From the record as a whole we derive a view of plaintiff, not in retrospect, but within the actual factual environment as of the time of the preparation of its bid, as it studied the many contract documents, including numerous drawings and specifications with literally thousands upon thousands of details involved in a sizable construction project. Micrecord Corp. v. United States, 361 F.2d 1000, 176 Ct.Cl. 46 (1966). Plaintiff had extensive experience in constructing mass-produced housing, including several Capehart Housing projects in which there had been a generally consistent pattern, of uniform foundations, footings and stem walls. This experience, under somewhat similar contracts, may be considered in determining the reasonableness of plaintiff's interpretation of the contract documents. Abe L. Greenberg Co. v. United States, 300 F.2d 443, 156 Ct.Cl. 434 (1962).
There can be little doubt that the structual drawings, read together with those specifications which called for a grading within 5 feet of each building to the contours, pointed to the interpretation which plaintiff made, namely, that there was to be a uniform footing depth. Plaintiff noted the contours which appeared in the grading and drainage drawings which actually extended not just to the edge of the 5 foot pad but to the perimeter of the houses. Plaintiff, did not consider a conflict existed, however, but believed that the contours on the grading and drainage drawings were intended to come only to the edge of the pads and not to the perimeter of the houses "as this was the general practice" and had been its past experience. The record establishes that these grading and drainage drawings were reduced to one-half the original scale and that one inch depicted 50 feet. Thus, the contour lines which ran to the several houses portrayed on the grading and drainage drawings actually extended only one-tenth inch more than plaintiff thought was intended. It is to be emphasized that the drawings on which the contours appeared were for the stated purpose of depicting the grading and drainage, while the drawings upon which plaintiff principally relied in reaching its interpretation, were for the stated purpose of depicting the structure and foundation. At the time plaintiff submitted its bid, moreover, it had not been furnished by defendant with the individual drawings for each house, which showed the detailed elevations. The evidence before the ASBCA revealed also that the original drawings did not include certain steps and stoops which were later added in order for the houses to be usable; that the grading plans did not meet the Federal Housing Administration minimum property standards and that it became necessary to obtain a waiver of FHA standards to complete the grading;4 and that plaintiff's interpretation of the contract requirements was consistent with a balanced cut and fill of the dirt on the project, which is customarily sought in such construction projects, but that plaintiff was actually required to remove a large surplus of earth.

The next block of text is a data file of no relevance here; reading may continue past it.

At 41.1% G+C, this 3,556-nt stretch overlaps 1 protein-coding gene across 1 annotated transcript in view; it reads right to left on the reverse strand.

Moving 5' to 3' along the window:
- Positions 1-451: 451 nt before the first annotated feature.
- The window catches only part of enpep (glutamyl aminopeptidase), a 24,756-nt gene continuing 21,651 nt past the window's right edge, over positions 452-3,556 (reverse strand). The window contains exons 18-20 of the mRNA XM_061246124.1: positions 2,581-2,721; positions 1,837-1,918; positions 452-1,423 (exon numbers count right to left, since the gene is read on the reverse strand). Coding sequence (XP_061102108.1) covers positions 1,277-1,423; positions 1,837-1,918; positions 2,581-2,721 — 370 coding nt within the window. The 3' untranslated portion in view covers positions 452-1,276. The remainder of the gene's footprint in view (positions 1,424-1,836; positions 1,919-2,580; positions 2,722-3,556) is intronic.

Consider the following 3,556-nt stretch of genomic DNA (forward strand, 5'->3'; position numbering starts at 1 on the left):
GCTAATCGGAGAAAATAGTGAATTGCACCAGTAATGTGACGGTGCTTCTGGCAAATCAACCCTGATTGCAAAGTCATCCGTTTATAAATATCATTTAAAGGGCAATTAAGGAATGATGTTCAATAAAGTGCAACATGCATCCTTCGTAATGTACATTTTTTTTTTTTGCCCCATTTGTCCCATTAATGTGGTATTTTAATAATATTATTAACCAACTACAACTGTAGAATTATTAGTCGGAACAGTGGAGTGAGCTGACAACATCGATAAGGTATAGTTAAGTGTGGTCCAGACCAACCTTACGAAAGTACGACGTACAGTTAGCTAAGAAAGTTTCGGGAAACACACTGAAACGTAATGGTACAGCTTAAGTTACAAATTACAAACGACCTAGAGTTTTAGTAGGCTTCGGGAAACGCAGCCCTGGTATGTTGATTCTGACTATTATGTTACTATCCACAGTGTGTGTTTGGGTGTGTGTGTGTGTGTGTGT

Was it incumbent upon plaintiff to seek the clarification prescribed in the general provisions of the contract? Under the circumstances of this case, it is clear that the "admitted inconsistencies" were not so gross and patent as to constitute adequate warning to plaintiff that it was obliged to submit them to the contracting officer for his determination. L. Rosenman Corp. v. United States, 390 F.2d 711, 182 Ct.Cl. 586 (1968); Thompson Ramo Wooldridge Inc. v. United States, 361 F.2d 222, 175 Ct.Cl. 527 (1966); Tufano Contracting Corp. v. United States, 356 F.2d 535, 174 Ct.Cl. 398 (1966); Blount Bros. Constr. Co. v. United States, 346 F.2d 962, 171 Ct.Cl. 478 (1965).
We consider then whether plaintiff's interpretation was "within the zone of reasonableness" referred to in WPC Enterprises Inc. v. United States, 323 F.2d 874, 163 Ct.Cl. 1 (1963). Perhaps in retrospect, with the missing drawings supplied, and with full explanation of defendant's intended use of the contours, previously obscurely manifested, one could question the reasonableness of plaintiff's interpretation and plaintiff's corresponding failure to comprehend the significance of the not too evident inconsistencies; but plaintiff was not expected to exercise clairvoyance. Blount Bros. Constr. Co., supra. Under the circumstances as revealed by the entire record in the case, plaintiff's interpretation was certainly a reasonable one, and, therefore, under familiar principles of contract interpretation its interpretation rather than that of the defendant-drafter of the language must be adopted. Blanchard v. United States, 347 F.2d 268, 171 Ct.Cl. 559 (1965); Bennett v. United States, 371 F.2d 859, 178 Ct.Cl. 61 (1967). Plaintiff is accordingly, entitled to extra compensation under the changes provisions of the contract.
Claim 2 — Kitchen Walls5